Bowl win long time coming for Duke

Dec. 30, 2013 @ 08:20 PM

Jan. 2, 1961 is a significant date in Duke football history.  

On that day in Dallas, Texas, 53 years ago, Duke beat Arkansas in the Cotton Bowl. That was the last time Duke won a bowl game. Duke can change that tonight against Texas A&M in the Chick-fil-A Bowl in Atlanta’s Georgia Dome.

Duke won the ACC championship in the 1960 season, losing only to North Carolina in conference play. The Blue Devils beat Navy in front of 46,000 fans in what was then called Duke Stadium, later to be named Wallace Wade Stadium. Bill Murray was the head coach, and winning football games was a regular habit at Duke.

From 1951 — Murray’s first season at Duke — through the 1961 Cotton Bowl, Duke won 63 games and lost 33. Included in that run were five conference championships and three bowl appearances, entailing a win over Nebraska in the 1955 Orange Bowl. Duke in that 10-year span also made a habit of whipping their rivals from down the road, beating UNC seven out of 10 games.

So let there be no misunderstanding: The Duke football team of 1960 didn’t exactly shock the nation by winning the ’61 Cotton Bowl. Yes, the Blue Devils had gone 4-6 in 1959, but the Duke football program was nationally respected under Coach Murray. This was a good program with players and coaches who expected to win games and then proceeded to do just that.

Duke opened the 1960 season by trouncing a good South Carolina team in Columbia by a 31-0 score. From that point on, the Duke coaches and players knew the team could be special. After a win over Wake Forest late in the season, the Associated Press had Duke ranked No. 6 in the nation. Duke lost its last two games in 1960 to finish 7-3 but were chosen to play in the Cotton Bowl. One of those losses was to UCLA in Los Angeles.

Dave “Moose” Bosson was a massive tackle for Duke at 245 pounds, and he remembers that Duke wasn’t as focused on the UCLA game as much as Coach Murray wanted, contributing to the loss. Moose figured that perhaps too much fun was had in Los Angeles before the UCLA game, such as when the team both met and got their picture taken with Elvis Presley.  

Dick Havens, who played for Duke, said,  “A writer in Texas wrote that the two biggest mistakes in Texas history (the ’61 Cotton Bowl was played in Dallas) were when they let Santa Anna into the Alamo and Duke into the Cotton Bowl.”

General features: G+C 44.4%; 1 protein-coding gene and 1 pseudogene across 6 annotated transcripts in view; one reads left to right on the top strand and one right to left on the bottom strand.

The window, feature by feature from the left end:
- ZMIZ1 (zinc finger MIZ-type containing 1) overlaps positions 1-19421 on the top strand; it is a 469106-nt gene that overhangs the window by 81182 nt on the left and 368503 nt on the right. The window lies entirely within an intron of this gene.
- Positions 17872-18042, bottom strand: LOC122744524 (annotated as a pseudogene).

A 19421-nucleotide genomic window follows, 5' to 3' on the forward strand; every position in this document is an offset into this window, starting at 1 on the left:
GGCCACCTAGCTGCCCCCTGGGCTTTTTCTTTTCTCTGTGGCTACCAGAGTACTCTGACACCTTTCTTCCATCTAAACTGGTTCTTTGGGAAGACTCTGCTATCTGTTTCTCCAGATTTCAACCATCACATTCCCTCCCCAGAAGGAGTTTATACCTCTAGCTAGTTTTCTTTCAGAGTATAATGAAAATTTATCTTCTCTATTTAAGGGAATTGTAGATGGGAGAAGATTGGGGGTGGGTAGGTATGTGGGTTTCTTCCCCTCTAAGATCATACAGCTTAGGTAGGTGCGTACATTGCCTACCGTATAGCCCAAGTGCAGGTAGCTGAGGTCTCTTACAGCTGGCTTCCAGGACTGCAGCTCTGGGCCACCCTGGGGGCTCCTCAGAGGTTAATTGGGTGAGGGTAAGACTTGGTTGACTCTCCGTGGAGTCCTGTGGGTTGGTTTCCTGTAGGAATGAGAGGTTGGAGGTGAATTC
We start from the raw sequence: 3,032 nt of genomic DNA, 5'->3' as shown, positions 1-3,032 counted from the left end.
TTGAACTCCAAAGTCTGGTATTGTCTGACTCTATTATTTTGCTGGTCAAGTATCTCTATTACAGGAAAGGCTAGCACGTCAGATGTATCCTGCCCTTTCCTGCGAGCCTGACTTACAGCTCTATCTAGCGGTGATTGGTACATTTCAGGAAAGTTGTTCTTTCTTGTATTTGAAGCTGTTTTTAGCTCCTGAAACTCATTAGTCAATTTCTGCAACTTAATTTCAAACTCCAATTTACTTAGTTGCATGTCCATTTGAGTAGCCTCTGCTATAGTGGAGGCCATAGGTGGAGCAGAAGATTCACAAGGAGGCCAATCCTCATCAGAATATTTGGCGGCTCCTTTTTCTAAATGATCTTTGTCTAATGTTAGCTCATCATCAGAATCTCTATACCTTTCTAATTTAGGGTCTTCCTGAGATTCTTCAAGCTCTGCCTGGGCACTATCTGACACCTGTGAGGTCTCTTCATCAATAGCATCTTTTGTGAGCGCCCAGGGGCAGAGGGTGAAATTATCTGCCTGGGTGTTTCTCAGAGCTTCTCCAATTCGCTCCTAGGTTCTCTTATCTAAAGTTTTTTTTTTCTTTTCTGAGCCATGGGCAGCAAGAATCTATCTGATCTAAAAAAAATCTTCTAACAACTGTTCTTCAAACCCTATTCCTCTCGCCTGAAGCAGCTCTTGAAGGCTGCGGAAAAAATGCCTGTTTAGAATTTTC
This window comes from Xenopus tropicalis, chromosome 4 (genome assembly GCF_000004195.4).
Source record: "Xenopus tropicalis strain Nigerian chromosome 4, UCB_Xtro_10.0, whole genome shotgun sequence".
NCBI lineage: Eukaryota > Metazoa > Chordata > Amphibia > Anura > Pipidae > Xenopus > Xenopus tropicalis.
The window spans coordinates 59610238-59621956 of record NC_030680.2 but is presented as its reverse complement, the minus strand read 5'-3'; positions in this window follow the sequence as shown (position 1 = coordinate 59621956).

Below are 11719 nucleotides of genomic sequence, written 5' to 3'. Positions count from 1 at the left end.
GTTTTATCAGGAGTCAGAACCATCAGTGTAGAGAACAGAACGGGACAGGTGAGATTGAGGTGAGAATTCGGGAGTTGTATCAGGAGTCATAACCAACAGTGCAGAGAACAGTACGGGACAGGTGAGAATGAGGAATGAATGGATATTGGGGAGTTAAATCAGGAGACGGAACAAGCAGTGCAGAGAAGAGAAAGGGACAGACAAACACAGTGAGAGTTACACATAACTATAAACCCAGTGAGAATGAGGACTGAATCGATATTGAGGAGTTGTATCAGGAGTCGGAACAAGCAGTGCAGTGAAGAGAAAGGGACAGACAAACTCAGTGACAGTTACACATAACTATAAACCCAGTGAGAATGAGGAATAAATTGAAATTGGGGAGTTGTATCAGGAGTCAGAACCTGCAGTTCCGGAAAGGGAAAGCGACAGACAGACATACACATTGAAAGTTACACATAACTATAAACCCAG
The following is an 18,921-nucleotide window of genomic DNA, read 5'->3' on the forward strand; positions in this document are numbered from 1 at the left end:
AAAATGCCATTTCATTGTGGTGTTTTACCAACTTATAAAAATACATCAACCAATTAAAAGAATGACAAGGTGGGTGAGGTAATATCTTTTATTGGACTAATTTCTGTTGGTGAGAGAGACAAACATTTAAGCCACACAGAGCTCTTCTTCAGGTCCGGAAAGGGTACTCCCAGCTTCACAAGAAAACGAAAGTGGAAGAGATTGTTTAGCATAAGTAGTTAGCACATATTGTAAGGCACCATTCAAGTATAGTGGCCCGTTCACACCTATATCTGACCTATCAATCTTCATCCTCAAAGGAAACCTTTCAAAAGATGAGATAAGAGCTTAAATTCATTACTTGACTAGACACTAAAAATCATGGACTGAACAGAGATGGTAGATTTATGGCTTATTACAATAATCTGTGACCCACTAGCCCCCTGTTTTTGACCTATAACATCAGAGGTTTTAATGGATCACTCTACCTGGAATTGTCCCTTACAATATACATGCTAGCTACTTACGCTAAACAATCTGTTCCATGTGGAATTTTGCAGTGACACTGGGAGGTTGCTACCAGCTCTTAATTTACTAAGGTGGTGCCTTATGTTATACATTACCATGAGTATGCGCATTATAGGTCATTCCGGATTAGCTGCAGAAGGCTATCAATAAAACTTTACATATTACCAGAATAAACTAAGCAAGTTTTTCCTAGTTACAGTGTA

Arkansas was selected to play Duke in the 1961 Cotton Bowl. The Razorbacks were coached by Frank Broyles and had gone 17-4 over the 1959 and 1960 seasons coming into the ’61 Cotton Bowl matchup with Duke. Led by future NFL Hall of Fame wide receiver Lance Alworth, Arkansas was  ranked No. 7 in the country in the final AP poll of the regular season and were established as big favorites to win the game against Duke.

In that game in front of 74,000, Alworth showed his exceptional athletic ability by returning a punt 49 yards for the first score of the game. It seemed that Alworth faked out all 11 Duke players on the run.

Dwight Bumgarner, an outstanding lineman for Duke, recalled, “When we got back to campus, there was a bulletin board in the frat house; somebody had taken one of those sequence photos you used to see and, next to every Duke player trying to tackle Alworth on that touchdown, somebody had drawn in jock straps on the ground.”

Dave Unser blocked the point-after attempt to keep the score 6-0 in favor of Arkansas. Duke finally scored with 2:45  left in the game when Blue Devils quarterback Don Altman threw a 9 -yard touchdown pass to Claude “Tee” Moorman. Art Browning kicked the extra point, and Duke won the game by that 7-6 margin.

Duke went on to win the ACC championship in 1961 and 1962, but there were no bowl invitations. Murray resigned after the 1965 season. Duke would go until 1989 before playing in another bowl game. Steve Spurrier led Duke to the All-American Bowl that year when Duke lost to Texas Tech.

Last year, Duke lost to Cincinnati in the Belk Bowl.

Against Texas A&M, Duke will look to end its 53-year streak of not winning a bowl game.

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Many people in the area may not remember this, but recently fired Detroit Lions coach Jim Schwartz was an assistant coach at N.C. Central in 1991.

Another interesting connection between the NFL and NCCU is Larry Little. He was the head man at NCCU from 1993 to 1998 and, as a member of the NFL Hall of Fame, was one of the best offensive lineman to ever play the game.

You may reach Lewis Bowling at lewis_bowling@yahoo.com.